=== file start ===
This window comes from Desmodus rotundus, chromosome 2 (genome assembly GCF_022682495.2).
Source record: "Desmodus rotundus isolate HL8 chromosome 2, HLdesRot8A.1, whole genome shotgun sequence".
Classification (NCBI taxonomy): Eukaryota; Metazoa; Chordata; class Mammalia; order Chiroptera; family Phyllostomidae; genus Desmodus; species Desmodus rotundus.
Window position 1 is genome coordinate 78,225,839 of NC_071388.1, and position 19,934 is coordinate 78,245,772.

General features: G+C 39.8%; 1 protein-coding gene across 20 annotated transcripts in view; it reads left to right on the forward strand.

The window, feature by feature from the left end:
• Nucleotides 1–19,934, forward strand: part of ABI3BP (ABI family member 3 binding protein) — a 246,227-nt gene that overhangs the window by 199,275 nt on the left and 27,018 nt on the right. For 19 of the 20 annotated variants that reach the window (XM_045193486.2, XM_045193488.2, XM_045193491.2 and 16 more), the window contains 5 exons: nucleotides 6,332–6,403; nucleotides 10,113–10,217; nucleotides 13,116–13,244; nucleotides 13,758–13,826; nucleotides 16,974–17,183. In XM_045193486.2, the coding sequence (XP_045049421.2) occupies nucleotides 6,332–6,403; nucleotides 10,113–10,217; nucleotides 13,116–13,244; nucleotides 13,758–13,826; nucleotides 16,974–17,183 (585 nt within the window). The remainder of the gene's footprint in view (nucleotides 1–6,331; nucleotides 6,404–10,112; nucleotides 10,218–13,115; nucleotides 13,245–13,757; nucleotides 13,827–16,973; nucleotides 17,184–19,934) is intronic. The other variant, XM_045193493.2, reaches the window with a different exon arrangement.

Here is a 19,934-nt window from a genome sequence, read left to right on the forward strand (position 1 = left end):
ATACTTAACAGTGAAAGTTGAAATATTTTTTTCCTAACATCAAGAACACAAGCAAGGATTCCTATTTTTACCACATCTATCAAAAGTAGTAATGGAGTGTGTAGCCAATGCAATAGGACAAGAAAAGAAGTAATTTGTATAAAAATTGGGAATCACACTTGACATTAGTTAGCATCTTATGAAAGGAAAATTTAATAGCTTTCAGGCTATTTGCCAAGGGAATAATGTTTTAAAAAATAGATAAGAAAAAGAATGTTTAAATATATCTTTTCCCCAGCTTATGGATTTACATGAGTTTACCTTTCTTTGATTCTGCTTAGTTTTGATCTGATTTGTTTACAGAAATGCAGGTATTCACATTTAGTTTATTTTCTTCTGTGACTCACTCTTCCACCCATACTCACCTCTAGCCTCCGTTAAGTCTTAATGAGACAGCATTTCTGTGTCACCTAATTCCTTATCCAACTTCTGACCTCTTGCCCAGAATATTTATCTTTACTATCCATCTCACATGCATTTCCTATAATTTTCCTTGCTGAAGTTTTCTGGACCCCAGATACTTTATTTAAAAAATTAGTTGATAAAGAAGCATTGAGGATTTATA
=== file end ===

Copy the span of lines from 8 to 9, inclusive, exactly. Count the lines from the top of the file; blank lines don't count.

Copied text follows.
Here is a 19,934-nt window from a genome sequence, read left to right on the forward strand (position 1 = left end):
ATACTTAACAGTGAAAGTTGAAATATTTTTTTCCTAACATCAAGAACACAAGCAAGGATTCCTATTTTTACCACATCTATCAAAAGTAGTAATGGAGTGTGTAGCCAATGCAATAGGACAAGAAAAGAAGTAATTTGTATAAAAATTGGGAATCACACTTGACATTAGTTAGCATCTTATGAAAGGAAAATTTAATAGCTTTCAGGCTATTTGCCAAGGGAATAATGTTTTAAAAAATAGATAAGAAAAAGAATGTTTAAATATATCTTTTCCCCAGCTTATGGATTTACATGAGTTTACCTTTCTTTGATTCTGCTTAGTTTTGATCTGATTTGTTTACAGAAATGCAGGTATTCACATTTAGTTTATTTTCTTCTGTGACTCACTCTTCCACCCATACTCACCTCTAGCCTCCGTTAAGTCTTAATGAGACAGCATTTCTGTGTCACCTAATTCCTTATCCAACTTCTGACCTCTTGCCCAGAATATTTATCTTTACTATCCATCTCACATGCATTTCCTATAATTTTCCTTGCTGAAGTTTTCTGGACCCCAGATACTTTATTTAAAAAATTAGTTGATAAAGAAGCATTGAGGATTTATA